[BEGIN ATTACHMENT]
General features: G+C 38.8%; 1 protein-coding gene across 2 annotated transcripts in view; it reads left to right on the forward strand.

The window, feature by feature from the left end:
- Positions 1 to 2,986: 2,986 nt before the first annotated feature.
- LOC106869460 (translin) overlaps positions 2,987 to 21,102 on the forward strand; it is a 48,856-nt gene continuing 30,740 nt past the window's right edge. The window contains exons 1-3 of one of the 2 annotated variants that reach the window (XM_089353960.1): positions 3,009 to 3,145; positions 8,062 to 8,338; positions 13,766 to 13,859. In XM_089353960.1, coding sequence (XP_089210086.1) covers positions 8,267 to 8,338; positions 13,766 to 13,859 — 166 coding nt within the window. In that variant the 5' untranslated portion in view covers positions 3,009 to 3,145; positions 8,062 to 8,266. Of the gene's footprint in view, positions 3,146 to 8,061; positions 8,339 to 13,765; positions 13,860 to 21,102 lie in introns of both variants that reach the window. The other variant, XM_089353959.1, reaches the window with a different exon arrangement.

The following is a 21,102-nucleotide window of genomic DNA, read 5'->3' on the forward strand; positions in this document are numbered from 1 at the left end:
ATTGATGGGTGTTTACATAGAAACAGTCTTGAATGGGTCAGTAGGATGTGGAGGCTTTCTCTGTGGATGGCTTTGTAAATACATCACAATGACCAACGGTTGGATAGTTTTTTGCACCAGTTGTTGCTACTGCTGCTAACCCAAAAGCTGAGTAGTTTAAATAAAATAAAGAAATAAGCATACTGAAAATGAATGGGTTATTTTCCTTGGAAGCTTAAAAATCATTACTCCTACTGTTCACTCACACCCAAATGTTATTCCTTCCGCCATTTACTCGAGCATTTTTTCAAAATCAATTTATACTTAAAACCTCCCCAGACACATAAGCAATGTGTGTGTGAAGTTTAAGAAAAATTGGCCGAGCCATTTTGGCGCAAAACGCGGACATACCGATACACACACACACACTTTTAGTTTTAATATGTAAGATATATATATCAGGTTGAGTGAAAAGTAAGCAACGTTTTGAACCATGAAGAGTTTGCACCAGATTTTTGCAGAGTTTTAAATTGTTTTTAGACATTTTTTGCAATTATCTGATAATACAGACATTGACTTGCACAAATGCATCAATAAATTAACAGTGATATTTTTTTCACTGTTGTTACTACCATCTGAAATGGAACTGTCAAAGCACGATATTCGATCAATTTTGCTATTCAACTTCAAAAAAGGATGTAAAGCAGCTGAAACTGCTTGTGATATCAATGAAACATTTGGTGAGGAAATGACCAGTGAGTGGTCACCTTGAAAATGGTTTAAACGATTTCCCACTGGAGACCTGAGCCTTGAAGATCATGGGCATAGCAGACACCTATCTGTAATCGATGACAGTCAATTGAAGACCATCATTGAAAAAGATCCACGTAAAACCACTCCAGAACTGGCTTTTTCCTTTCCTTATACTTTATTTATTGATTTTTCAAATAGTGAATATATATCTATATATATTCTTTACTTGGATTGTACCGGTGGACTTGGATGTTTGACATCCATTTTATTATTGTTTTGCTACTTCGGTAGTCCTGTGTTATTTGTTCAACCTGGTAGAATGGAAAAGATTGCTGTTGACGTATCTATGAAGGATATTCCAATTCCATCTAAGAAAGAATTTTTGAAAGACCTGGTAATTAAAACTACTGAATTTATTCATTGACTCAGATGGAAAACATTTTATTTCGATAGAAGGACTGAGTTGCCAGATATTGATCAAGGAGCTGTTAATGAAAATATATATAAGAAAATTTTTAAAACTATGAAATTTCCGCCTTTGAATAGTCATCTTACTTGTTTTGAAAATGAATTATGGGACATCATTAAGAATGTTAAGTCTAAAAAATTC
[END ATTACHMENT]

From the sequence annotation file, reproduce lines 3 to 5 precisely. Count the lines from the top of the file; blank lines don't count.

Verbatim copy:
- Positions 1 to 2,986: 2,986 nt before the first annotated feature.
- LOC106869460 (translin) overlaps positions 2,987 to 21,102 on the forward strand; it is a 48,856-nt gene continuing 30,740 nt past the window's right edge. The window contains exons 1-3 of one of the 2 annotated variants that reach the window (XM_089353960.1): positions 3,009 to 3,145; positions 8,062 to 8,338; positions 13,766 to 13,859. In XM_089353960.1, coding sequence (XP_089210086.1) covers positions 8,267 to 8,338; positions 13,766 to 13,859 — 166 coding nt within the window. In that variant the 5' untranslated portion in view covers positions 3,009 to 3,145; positions 8,062 to 8,266. Of the gene's footprint in view, positions 3,146 to 8,061; positions 8,339 to 13,765; positions 13,860 to 21,102 lie in introns of both variants that reach the window. The other variant, XM_089353959.1, reaches the window with a different exon arrangement.

The following is a 21,102-nucleotide window of genomic DNA, read 5'->3' on the forward strand; positions in this document are numbered from 1 at the left end: